The story sounds like a sequel to breaking bad: a drug-laced apple; a murderous old queen trying to kill a buxom brunette; characters like Dopey, Sneezy, Doc, and Humbert the Huntsman. The Disney movie Snow White and the Seven Dwarfs first hit the big screen in 1937, featuring songs that became treasures of musical Americana: “Heigh Ho,” “Whistle While You Work,” and the perfectly composed hit from the film, “Someday My Prince Will Come.” Composer Frank Churchill crafted “Someday My Prince Will Come” into a beautiful movie memory, which subsequently became a hugely popular and oft-recorded standard. Dave Brubeck brought the song to the attention of the jazz world on his 1957 album Dave Digs Disney [Columbia, Norman Bates on bass]. Bill Evans recorded the song on his brilliant foray with Scott LaFaro, Portrait in Jazz [1960, Riverside]. Miles Davis famously recorded it with Paul Chambers [Someday My Prince Will Come, 1961, Columbia], in what has become the standard reference version for jazz cognoscenti. “Someday My Prince Will Come” endures as a popular waltz played in jazz clubs, hotels, and at weddings.
What makes “Someday My Prince Will Come” a great tune? Let’s look at some of the key features of the composition, and how to approach the song on the bass. The form is four eight-bar sections: A, B, A, C. The A sections are the same, but the B and C sections have different harmonies and melodies. The song is in 3/4, and usually played in the key of Bb major. This month’s étude, “Another Prince” (Ex. 1) outlines the chord progression of “Someday My Prince Will Come” with a bass line for the first 18 bars (a two-bar intro, plus the A and B sections), and a solo line for the last 16 bars (the A and C sections).
“Another Prince” starts with a high F pedal, similar to the intro on the famous Miles Davis version with Paul Chambers. The high F, repeated in a constant stream, provides a strong rhythmic flow, but obfuscates the downbeats. Make sure you count and know where to find the one in bar 3.
The compelling harmony to “Another Prince” moves in major-3rd intervals in two spots in the A sections: Bbmaj7 to D7(#5), and Ebmaj7 to G7(#5). Many standard songs move in intervals of 4ths and 5ths, but “Another Prince” stands out with its less-common tertian (built in intervals of 3rds) root movement. Other songs that feature major-3rd root movements include “Georgia,” “All of Me,” “I’ll Be Seeing You,” and “On the Sunny Side of the Street.”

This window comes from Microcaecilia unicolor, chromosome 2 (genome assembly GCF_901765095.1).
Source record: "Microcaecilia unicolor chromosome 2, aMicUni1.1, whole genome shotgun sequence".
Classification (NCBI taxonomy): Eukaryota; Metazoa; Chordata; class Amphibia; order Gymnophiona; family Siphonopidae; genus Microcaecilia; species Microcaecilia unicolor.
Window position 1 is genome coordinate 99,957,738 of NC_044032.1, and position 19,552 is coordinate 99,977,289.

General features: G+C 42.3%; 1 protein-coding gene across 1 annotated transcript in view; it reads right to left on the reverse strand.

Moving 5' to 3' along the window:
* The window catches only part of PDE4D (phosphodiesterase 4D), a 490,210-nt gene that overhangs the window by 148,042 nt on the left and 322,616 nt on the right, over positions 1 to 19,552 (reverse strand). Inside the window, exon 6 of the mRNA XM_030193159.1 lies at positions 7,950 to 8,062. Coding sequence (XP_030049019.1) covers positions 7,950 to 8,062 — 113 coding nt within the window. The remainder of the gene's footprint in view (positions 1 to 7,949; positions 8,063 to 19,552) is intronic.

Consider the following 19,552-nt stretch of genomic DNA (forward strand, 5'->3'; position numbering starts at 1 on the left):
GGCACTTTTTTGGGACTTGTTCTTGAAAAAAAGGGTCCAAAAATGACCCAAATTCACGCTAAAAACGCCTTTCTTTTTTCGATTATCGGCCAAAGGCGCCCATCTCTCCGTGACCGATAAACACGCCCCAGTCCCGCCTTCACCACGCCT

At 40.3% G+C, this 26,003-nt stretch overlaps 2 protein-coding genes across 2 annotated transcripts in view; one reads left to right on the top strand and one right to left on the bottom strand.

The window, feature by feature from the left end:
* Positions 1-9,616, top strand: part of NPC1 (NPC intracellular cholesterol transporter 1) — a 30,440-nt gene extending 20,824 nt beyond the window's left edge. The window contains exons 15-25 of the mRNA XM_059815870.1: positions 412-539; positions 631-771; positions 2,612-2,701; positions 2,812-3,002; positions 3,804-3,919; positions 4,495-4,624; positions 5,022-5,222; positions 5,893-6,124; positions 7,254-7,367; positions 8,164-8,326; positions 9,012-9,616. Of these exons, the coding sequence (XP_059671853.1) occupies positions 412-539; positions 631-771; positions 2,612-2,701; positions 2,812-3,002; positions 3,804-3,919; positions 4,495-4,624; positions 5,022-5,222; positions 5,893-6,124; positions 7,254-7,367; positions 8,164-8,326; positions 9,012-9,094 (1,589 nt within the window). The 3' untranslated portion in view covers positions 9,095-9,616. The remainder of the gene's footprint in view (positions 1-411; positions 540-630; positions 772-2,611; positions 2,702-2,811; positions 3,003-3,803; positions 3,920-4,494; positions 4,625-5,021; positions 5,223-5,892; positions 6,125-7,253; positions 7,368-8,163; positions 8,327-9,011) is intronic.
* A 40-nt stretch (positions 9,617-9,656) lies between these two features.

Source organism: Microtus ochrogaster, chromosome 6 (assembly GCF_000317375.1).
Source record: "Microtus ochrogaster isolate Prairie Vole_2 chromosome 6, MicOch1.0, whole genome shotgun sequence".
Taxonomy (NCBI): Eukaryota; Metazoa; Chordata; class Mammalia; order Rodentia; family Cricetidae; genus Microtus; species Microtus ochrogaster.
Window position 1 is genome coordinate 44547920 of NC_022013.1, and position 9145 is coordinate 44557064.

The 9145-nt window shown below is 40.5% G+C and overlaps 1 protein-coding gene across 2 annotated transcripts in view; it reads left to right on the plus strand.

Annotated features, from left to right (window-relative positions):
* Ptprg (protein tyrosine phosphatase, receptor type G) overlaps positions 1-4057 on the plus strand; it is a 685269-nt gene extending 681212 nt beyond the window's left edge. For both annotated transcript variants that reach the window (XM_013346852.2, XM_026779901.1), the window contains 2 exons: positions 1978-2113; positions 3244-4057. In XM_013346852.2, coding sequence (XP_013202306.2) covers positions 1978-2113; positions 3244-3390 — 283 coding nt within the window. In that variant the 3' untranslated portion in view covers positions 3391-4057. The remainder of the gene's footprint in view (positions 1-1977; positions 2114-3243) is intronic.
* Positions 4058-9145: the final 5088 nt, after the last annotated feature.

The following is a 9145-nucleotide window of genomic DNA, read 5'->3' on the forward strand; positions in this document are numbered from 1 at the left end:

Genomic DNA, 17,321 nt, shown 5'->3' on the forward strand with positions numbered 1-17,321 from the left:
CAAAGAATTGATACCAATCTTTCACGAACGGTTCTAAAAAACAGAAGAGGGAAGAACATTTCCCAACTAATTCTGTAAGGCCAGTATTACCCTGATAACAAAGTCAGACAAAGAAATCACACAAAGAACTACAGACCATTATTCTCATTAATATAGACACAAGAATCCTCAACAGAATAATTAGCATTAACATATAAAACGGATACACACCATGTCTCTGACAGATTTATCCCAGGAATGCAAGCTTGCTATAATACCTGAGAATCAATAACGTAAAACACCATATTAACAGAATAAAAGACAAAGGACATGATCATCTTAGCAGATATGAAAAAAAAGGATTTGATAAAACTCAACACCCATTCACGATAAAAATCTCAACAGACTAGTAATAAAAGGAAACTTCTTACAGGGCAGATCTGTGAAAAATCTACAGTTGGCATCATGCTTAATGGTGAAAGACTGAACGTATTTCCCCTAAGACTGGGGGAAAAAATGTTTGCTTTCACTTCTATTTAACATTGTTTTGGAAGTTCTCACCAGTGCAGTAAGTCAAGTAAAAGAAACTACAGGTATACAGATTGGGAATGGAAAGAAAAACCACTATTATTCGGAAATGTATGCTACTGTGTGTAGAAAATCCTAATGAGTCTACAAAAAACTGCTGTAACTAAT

The bass line in bars 3–18 outlines the root movement of each chord change, with a couple of twists. In bar 8, the low B is the 3rd of the G7(#5) chord. Bars 7–10 offer a four-bar IIm–V progression (Cm7 to F7), with the G7(#5) providing a momentary V7 to frame the Cm7. Bars 11–14 move down from the IIIm chord (Dm7) to the bIIImº7 (Dbdim7) to a IIm–V (Cm7 to F7). Bars 15–18 repeat the turnaround, which leads into the second half of the song.
The solo section of “Another Prince” begins in bar 19 with the recapitulation of the A-section harmony. Note that the solo line outlines the chords by placing an important harmonic tone on beat one of each bar. For example, the last note in bar 19 (F) moves to an F# on beat one of bar 20. This emphasizes the F#, the 3rd of the D7(#5) chord.
The placement of the 3rd of the chord on beat one occurs nine times in the solo section, in bars 19, 20, 22, 23, 25, 28, 29, 32, and 33. The chord progression reaches a climax in bars 29–30 when the line reaches Ebmaj7 and Edim7. The solo line uses arpeggios to clearly outline the difference in sound between the two chords. An obvious pattern emerges: The bass line in bars 1–18 places the root of most chords on beat one. The solo line in bars 19–34 often places the 3rd of the chord, or another important chord tone, on beat one. Practice alternating bass lines and solo lines through the changes and see if you can nail the appropriate chord tones on the first beat of each measure.
The 3/4 time signature gives a floating feel to the song’s rhythm. If you’re playing “Someday My Prince Will Come” for dancers, you should emphasize beat one of every bar in your bass line. Don’t confuse the father of the bride when he’s out on the dance floor, trying to waltz with his daughter while wearing his ill-fitting, rental-tux shoes. Make sure you and the drummer broadcast the three-beats-to-a-bar feeling. You should generally avoid walking in 3/4 (playing three quarter-notes to a bar) when playing for a dance or quiet lounge crowd. If you’re playing the song on a jazz gig, though, you have limitless musical options—let your ears and your spirit channel your inner Disney prince.
Ask working musicians for a short list of songs in 3/4, and they’ll probably name “Someday My Prince Will Come.” It’s a go-to standard that every bassist should know.
Visit John on the web at johngoldsby.com for sound samples, videos and answers to all of your bass-related questions.